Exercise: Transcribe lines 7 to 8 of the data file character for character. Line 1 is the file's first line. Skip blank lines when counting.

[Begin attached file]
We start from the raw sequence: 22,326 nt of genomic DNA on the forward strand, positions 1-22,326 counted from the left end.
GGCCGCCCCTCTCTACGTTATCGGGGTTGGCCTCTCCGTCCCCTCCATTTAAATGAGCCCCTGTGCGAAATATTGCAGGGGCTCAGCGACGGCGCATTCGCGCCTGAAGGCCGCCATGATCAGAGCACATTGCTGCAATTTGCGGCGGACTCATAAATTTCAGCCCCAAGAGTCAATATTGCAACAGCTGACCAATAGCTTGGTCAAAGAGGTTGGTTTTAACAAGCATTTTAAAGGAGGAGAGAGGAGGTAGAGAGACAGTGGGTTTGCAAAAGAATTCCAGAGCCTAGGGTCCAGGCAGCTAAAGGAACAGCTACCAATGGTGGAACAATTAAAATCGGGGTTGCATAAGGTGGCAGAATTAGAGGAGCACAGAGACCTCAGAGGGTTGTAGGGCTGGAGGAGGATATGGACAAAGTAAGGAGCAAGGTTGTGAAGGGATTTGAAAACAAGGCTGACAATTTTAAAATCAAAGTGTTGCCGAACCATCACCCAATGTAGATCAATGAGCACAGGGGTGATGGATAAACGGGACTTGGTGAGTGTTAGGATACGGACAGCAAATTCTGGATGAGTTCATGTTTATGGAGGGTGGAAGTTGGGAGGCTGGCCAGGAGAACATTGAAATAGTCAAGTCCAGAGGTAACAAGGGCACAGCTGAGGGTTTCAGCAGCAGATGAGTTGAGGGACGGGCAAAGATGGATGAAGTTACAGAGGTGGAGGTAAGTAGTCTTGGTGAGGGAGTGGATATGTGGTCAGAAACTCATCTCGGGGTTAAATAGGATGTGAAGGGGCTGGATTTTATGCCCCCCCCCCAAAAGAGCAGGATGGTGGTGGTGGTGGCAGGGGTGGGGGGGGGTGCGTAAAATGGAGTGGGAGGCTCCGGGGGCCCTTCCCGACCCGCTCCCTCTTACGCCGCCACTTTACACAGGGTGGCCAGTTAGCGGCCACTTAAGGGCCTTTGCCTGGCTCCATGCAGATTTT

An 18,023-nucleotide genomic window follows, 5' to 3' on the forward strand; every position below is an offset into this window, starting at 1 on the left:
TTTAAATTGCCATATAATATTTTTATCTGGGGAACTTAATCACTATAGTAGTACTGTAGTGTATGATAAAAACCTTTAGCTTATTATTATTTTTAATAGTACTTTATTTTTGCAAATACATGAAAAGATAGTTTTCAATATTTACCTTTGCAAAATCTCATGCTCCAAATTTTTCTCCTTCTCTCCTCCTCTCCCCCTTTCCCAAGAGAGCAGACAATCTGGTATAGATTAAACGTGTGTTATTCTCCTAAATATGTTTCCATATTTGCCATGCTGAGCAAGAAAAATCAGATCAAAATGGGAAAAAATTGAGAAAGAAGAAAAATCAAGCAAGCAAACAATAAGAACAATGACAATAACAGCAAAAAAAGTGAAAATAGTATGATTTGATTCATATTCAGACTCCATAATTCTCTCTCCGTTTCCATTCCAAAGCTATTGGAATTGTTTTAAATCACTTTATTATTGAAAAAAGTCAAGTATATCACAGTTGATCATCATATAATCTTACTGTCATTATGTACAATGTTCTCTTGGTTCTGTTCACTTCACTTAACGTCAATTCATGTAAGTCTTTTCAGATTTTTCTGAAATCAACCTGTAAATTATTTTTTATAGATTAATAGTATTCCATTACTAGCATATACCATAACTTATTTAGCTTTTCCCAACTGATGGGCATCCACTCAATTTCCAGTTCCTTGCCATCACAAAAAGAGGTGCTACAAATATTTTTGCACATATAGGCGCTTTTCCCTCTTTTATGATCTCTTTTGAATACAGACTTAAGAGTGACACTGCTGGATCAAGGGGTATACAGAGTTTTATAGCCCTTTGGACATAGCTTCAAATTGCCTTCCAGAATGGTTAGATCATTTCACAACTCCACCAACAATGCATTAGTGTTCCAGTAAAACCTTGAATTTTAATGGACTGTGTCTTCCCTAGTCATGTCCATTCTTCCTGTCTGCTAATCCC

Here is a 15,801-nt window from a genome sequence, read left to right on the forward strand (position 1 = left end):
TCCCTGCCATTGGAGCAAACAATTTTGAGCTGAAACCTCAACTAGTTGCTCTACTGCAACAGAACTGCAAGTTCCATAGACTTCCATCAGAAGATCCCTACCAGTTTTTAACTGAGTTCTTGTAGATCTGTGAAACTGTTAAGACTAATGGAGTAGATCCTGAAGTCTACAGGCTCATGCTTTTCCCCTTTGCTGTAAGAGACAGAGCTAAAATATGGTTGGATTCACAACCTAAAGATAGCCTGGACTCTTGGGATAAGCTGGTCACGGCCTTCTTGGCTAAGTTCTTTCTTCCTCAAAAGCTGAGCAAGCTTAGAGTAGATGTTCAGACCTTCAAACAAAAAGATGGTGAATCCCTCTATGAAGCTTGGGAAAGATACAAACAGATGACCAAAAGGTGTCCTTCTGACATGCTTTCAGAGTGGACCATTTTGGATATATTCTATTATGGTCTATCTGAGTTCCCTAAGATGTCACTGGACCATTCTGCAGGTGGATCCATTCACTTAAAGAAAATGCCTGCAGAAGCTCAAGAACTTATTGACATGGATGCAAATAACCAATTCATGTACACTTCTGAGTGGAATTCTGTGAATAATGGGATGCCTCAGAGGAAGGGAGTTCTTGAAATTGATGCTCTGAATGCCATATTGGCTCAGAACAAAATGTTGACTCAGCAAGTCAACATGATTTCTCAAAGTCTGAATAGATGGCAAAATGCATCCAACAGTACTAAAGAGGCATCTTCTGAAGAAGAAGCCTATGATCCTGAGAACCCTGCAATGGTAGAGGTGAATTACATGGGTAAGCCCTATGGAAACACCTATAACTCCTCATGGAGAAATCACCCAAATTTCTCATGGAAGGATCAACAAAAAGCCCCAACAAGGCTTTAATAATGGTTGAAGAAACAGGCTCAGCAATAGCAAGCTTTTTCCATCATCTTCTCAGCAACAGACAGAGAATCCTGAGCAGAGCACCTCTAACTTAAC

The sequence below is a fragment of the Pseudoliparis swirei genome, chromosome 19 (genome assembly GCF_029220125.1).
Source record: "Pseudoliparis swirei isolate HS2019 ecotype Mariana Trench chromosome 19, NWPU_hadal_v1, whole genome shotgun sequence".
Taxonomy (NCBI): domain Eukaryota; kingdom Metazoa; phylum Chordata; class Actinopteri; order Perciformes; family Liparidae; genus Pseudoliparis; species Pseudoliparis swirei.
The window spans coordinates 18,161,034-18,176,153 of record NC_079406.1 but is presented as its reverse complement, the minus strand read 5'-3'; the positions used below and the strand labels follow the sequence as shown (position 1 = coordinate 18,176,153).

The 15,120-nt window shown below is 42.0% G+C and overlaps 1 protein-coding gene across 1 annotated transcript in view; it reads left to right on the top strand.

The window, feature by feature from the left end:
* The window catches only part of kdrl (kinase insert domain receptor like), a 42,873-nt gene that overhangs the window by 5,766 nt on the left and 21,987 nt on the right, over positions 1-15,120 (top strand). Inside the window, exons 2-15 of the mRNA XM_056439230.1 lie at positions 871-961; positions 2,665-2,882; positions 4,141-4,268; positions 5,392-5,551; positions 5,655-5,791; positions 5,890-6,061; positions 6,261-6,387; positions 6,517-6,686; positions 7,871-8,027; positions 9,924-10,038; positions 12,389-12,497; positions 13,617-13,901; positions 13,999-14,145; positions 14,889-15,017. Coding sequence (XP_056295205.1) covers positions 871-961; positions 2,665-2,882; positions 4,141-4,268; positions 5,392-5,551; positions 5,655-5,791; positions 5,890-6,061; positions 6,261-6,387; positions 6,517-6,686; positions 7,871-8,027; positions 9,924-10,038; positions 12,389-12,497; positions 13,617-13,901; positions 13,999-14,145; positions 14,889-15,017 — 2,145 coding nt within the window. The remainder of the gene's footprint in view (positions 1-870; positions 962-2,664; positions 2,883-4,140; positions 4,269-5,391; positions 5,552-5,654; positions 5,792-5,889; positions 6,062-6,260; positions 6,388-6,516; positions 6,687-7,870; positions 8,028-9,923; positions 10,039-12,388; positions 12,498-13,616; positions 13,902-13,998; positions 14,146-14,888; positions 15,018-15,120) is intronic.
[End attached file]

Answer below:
The sequence below is a fragment of the Pseudoliparis swirei genome, chromosome 19 (genome assembly GCF_029220125.1).
Source record: "Pseudoliparis swirei isolate HS2019 ecotype Mariana Trench chromosome 19, NWPU_hadal_v1, whole genome shotgun sequence".